/ 25 February 2016

Budget 2016: New amnesty for tax dodgers with offshore assets

The trade balance switched to a surplus of R1.72-billion compared with a deficit of R17.1-billion in January
The trade balance switched to a surplus of R1.72-billion compared with a deficit of R17.1-billion in January

A new amnesty will allow tax dodgers to come off relatively lightly – if they fess up between October 2016 and March 2017.

“Time is now running out for taxpayers who still have undisclosed assets abroad,” Finance Minister Pravin Gordhan warned in his budget speech yesterday, before announcing the so-called special voluntary disclosure programme which will give non-compliant taxpayers an opportunity to voluntarily disclose offshore assets and income. It will also offer relief in light of exchange control contraventions.

Addressing the media on Wednesday, Gordhan said the programme offered an opportunity for people to become “a little more honest than they were before … and share a little more of their money with us”.

The pressure is on for those who have undisclosed assets abroad as a new global standard for the automatic exchange of information between tax authorities will be operational from 2017 – and will provide the South African Revenue Services (Sars) with additional information.

Gordhan could not put a number on the potential value of assets offshore but it likely runs into the billions, given that another amnesty in 2003 – as Business Day reported – resulted in R48-billion found to be held offshore illegally.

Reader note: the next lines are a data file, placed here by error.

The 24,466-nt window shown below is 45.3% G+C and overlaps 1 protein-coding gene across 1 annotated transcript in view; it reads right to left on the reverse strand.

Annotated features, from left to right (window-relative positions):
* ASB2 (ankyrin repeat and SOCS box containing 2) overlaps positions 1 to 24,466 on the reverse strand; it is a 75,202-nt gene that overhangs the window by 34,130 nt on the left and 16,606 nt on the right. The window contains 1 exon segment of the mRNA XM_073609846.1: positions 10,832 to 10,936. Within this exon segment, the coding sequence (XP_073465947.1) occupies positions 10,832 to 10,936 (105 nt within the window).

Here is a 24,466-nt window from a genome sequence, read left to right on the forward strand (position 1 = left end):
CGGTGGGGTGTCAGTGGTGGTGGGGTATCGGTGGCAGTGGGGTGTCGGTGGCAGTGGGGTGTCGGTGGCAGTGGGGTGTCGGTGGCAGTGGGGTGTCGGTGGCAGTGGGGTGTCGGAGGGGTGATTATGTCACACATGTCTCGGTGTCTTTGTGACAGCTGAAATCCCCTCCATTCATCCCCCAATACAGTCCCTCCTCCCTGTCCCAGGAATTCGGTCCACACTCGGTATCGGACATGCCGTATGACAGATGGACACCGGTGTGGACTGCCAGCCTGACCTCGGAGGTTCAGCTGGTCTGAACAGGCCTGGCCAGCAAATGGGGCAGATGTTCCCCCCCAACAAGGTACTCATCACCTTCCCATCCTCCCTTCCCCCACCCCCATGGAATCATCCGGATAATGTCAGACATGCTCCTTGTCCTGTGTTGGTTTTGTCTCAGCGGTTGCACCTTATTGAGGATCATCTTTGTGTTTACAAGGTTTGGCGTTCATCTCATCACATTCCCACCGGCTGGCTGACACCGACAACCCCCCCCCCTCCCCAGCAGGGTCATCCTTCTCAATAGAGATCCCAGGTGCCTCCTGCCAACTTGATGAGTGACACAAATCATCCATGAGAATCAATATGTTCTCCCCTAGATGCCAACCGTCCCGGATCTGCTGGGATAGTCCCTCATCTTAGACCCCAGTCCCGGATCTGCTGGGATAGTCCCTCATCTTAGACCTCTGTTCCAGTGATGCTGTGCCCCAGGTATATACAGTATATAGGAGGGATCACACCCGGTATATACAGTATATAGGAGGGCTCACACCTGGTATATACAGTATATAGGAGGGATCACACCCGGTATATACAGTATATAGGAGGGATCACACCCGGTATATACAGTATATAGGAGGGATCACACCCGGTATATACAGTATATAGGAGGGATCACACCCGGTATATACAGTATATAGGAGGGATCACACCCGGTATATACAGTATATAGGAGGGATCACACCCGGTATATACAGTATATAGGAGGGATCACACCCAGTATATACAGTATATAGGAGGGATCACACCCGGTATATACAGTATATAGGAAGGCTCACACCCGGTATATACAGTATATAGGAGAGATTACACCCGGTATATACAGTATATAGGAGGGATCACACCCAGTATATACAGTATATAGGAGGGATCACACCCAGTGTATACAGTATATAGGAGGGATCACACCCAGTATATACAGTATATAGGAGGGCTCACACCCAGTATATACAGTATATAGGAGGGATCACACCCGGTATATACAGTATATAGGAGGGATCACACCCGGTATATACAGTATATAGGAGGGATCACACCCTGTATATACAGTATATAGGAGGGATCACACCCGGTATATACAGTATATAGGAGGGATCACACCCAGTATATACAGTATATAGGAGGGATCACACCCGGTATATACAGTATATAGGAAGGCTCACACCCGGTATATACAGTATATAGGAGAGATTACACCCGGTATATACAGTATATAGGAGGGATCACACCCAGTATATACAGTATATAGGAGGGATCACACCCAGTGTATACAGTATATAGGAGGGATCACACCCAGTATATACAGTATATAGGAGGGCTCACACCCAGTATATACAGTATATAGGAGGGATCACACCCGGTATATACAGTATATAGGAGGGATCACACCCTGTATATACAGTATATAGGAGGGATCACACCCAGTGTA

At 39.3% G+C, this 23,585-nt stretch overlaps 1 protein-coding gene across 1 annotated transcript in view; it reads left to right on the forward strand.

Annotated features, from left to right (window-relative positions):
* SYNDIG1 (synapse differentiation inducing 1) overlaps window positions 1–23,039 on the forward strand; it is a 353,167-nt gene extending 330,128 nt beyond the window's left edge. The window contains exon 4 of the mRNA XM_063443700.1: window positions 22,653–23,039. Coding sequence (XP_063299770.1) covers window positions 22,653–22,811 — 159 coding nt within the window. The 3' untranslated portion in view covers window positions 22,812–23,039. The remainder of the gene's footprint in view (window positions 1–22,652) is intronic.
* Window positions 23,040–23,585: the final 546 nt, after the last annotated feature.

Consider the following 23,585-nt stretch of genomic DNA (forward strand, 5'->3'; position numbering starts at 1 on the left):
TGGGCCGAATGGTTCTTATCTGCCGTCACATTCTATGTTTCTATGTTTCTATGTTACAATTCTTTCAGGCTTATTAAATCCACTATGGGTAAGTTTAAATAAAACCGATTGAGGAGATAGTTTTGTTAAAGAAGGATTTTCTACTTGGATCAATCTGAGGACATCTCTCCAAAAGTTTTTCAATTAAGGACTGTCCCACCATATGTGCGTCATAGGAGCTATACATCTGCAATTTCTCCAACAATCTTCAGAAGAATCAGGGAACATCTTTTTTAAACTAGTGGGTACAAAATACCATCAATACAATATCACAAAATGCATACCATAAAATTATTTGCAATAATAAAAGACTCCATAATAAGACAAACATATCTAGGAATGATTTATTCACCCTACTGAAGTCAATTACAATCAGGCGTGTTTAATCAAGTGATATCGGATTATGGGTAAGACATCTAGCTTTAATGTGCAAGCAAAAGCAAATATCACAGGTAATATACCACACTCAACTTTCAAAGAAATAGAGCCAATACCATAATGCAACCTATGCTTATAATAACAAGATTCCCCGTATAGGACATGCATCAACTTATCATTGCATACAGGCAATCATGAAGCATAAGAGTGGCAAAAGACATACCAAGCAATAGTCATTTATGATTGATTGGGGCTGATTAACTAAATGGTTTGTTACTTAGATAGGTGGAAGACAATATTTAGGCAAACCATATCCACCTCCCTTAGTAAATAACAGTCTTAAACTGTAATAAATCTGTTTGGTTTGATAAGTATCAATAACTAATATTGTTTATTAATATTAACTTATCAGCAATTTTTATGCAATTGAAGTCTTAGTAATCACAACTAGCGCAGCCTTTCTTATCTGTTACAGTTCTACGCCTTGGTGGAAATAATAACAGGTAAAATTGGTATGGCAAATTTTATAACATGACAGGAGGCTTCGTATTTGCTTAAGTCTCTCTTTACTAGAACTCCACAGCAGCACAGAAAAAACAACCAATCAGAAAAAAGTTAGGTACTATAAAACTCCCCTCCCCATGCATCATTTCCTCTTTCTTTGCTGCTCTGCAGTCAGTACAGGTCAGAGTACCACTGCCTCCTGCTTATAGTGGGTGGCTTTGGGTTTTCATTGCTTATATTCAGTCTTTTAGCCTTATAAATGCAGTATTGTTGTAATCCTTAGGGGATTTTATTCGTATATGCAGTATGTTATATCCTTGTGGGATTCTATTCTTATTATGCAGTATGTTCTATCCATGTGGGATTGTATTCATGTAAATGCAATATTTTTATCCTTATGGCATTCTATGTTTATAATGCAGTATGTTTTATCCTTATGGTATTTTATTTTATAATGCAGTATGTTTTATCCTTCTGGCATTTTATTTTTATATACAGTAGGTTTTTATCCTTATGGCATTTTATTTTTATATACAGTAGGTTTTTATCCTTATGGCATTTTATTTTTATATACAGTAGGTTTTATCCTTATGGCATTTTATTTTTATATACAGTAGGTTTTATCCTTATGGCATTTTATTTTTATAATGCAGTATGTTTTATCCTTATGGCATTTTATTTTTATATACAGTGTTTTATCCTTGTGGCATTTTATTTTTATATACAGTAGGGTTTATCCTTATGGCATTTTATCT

The programme will see Sars and the South African Reserve Bank working jointly to ensure applications are assessed through one joint process for both tax non-compliance and exchange control contraventions.

The special programme extends from an existing voluntary disclosure programme that since 2012 has offered amnesty from fines and criminal proceedings for those who disclose assets offshore. Individuals and companies can initially apply for amnesty with a “no-name” approach and successful applicants will be granted a number of reliefs under the programme.

Only 50% of the seed money to fund the acquisition of offshore assets (before March 1 2015) will be included in taxable income and subject to normal tax.

Investment returns on these assets prior to March 1 2010 will be exempt from taxation.

Interest on tax debts arising from seed money or returns will only commence from March 1 2010.

No understatement penalties will be levied.

The successful applicant will also be exempt from criminal prosecution.

Exchange control relief
Exchange control relief, under the special programme, will allow South African residents to disclose and regularise their exchange control contraventions that occurred prior to February 29 2016.

Applicants may still have to pay a levy based on the market value of their foreign assets or structures.

If the regularised assets or its sale proceeds are repatriated to South Africa the levy will be 5% of market value. If they are kept offshore the levy will be 10%.

Those who fully disclose after the deadline will pay a settlement ranging from 10% to 40% as decided by the Reserve Bank.

Those who don’t disclose could face the full force of the law meaning that, where appropriate, the Reserve Bank’s financial surveillance department can recover the full amount of the contravention.

Persons cannot apply for amnesty if they are aware of a pending or commenced audit or investigation in respect of foreign assets or foreign taxes. Amounts in respect of which Sars obtained information under the terms of any international exchange of information procedure will not be eligible for the special programme.